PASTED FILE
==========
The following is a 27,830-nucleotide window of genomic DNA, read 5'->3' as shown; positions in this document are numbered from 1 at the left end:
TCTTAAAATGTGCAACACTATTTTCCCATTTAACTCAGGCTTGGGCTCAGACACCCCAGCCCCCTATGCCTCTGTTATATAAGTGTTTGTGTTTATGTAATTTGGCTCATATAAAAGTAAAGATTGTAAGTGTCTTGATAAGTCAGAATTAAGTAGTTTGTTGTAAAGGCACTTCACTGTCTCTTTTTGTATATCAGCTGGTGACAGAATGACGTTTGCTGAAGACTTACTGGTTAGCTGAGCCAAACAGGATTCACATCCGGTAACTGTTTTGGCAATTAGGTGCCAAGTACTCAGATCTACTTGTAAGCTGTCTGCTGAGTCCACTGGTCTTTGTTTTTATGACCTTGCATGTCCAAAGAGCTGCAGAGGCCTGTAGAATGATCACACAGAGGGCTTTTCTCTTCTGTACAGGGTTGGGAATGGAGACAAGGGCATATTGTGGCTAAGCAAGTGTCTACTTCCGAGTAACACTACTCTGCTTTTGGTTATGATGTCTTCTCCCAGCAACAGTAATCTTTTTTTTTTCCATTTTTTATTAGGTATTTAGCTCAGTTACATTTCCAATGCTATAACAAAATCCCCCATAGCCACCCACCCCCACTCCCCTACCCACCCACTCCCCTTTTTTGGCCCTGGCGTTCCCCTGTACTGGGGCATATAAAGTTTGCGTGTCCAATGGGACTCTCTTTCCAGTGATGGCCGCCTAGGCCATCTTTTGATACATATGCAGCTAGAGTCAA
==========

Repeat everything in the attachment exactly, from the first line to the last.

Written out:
The following is a 27,830-nucleotide window of genomic DNA, read 5'->3' as shown; positions in this document are numbered from 1 at the left end:
TCTTAAAATGTGCAACACTATTTTCCCATTTAACTCAGGCTTGGGCTCAGACACCCCAGCCCCCTATGCCTCTGTTATATAAGTGTTTGTGTTTATGTAATTTGGCTCATATAAAAGTAAAGATTGTAAGTGTCTTGATAAGTCAGAATTAAGTAGTTTGTTGTAAAGGCACTTCACTGTCTCTTTTTGTATATCAGCTGGTGACAGAATGACGTTTGCTGAAGACTTACTGGTTAGCTGAGCCAAACAGGATTCACATCCGGTAACTGTTTTGGCAATTAGGTGCCAAGTACTCAGATCTACTTGTAAGCTGTCTGCTGAGTCCACTGGTCTTTGTTTTTATGACCTTGCATGTCCAAAGAGCTGCAGAGGCCTGTAGAATGATCACACAGAGGGCTTTTCTCTTCTGTACAGGGTTGGGAATGGAGACAAGGGCATATTGTGGCTAAGCAAGTGTCTACTTCCGAGTAACACTACTCTGCTTTTGGTTATGATGTCTTCTCCCAGCAACAGTAATCTTTTTTTTTTCCATTTTTTATTAGGTATTTAGCTCAGTTACATTTCCAATGCTATAACAAAATCCCCCATAGCCACCCACCCCCACTCCCCTACCCACCCACTCCCCTTTTTTGGCCCTGGCGTTCCCCTGTACTGGGGCATATAAAGTTTGCGTGTCCAATGGGACTCTCTTTCCAGTGATGGCCGCCTAGGCCATCTTTTGATACATATGCAGCTAGAGTCAA